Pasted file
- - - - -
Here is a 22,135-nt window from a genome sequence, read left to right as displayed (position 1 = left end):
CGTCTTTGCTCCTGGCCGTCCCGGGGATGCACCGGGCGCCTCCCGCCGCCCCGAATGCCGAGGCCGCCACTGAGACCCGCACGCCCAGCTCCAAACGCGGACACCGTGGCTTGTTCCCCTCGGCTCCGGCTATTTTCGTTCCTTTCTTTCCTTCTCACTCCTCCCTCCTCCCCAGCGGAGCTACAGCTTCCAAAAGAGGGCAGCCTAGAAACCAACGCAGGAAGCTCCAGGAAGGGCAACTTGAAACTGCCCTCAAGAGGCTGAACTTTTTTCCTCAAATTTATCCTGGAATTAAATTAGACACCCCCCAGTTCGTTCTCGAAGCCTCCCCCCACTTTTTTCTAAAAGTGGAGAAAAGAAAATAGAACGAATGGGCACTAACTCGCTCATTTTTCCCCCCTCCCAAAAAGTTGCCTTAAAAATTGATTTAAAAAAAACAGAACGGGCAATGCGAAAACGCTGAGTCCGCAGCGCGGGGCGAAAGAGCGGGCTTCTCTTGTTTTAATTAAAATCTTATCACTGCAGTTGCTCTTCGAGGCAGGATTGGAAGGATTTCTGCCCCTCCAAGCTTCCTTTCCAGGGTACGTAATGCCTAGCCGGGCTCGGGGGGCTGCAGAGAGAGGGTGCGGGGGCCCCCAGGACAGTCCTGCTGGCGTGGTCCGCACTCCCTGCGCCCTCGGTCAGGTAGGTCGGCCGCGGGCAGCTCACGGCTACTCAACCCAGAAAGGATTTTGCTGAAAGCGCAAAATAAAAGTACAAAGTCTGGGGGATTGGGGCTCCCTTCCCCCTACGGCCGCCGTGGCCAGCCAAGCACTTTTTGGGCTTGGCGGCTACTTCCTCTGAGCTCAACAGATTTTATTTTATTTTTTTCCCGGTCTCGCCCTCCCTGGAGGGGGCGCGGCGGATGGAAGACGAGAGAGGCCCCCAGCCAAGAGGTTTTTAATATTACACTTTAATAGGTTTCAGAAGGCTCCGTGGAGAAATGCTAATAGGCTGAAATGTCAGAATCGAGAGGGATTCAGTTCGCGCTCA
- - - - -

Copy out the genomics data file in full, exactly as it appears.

Here is a 22,135-nt window from a genome sequence, read left to right as displayed (position 1 = left end):
CGTCTTTGCTCCTGGCCGTCCCGGGGATGCACCGGGCGCCTCCCGCCGCCCCGAATGCCGAGGCCGCCACTGAGACCCGCACGCCCAGCTCCAAACGCGGACACCGTGGCTTGTTCCCCTCGGCTCCGGCTATTTTCGTTCCTTTCTTTCCTTCTCACTCCTCCCTCCTCCCCAGCGGAGCTACAGCTTCCAAAAGAGGGCAGCCTAGAAACCAACGCAGGAAGCTCCAGGAAGGGCAACTTGAAACTGCCCTCAAGAGGCTGAACTTTTTTCCTCAAATTTATCCTGGAATTAAATTAGACACCCCCCAGTTCGTTCTCGAAGCCTCCCCCCACTTTTTTCTAAAAGTGGAGAAAAGAAAATAGAACGAATGGGCACTAACTCGCTCATTTTTCCCCCCTCCCAAAAAGTTGCCTTAAAAATTGATTTAAAAAAAACAGAACGGGCAATGCGAAAACGCTGAGTCCGCAGCGCGGGGCGAAAGAGCGGGCTTCTCTTGTTTTAATTAAAATCTTATCACTGCAGTTGCTCTTCGAGGCAGGATTGGAAGGATTTCTGCCCCTCCAAGCTTCCTTTCCAGGGTACGTAATGCCTAGCCGGGCTCGGGGGGCTGCAGAGAGAGGGTGCGGGGGCCCCCAGGACAGTCCTGCTGGCGTGGTCCGCACTCCCTGCGCCCTCGGTCAGGTAGGTCGGCCGCGGGCAGCTCACGGCTACTCAACCCAGAAAGGATTTTGCTGAAAGCGCAAAATAAAAGTACAAAGTCTGGGGGATTGGGGCTCCCTTCCCCCTACGGCCGCCGTGGCCAGCCAAGCACTTTTTGGGCTTGGCGGCTACTTCCTCTGAGCTCAACAGATTTTATTTTATTTTTTTCCCGGTCTCGCCCTCCCTGGAGGGGGCGCGGCGGATGGAAGACGAGAGAGGCCCCCAGCCAAGAGGTTTTTAATATTACACTTTAATAGGTTTCAGAAGGCTCCGTGGAGAAATGCTAATAGGCTGAAATGTCAGAATCGAGAGGGATTCAGTTCGCGCTCA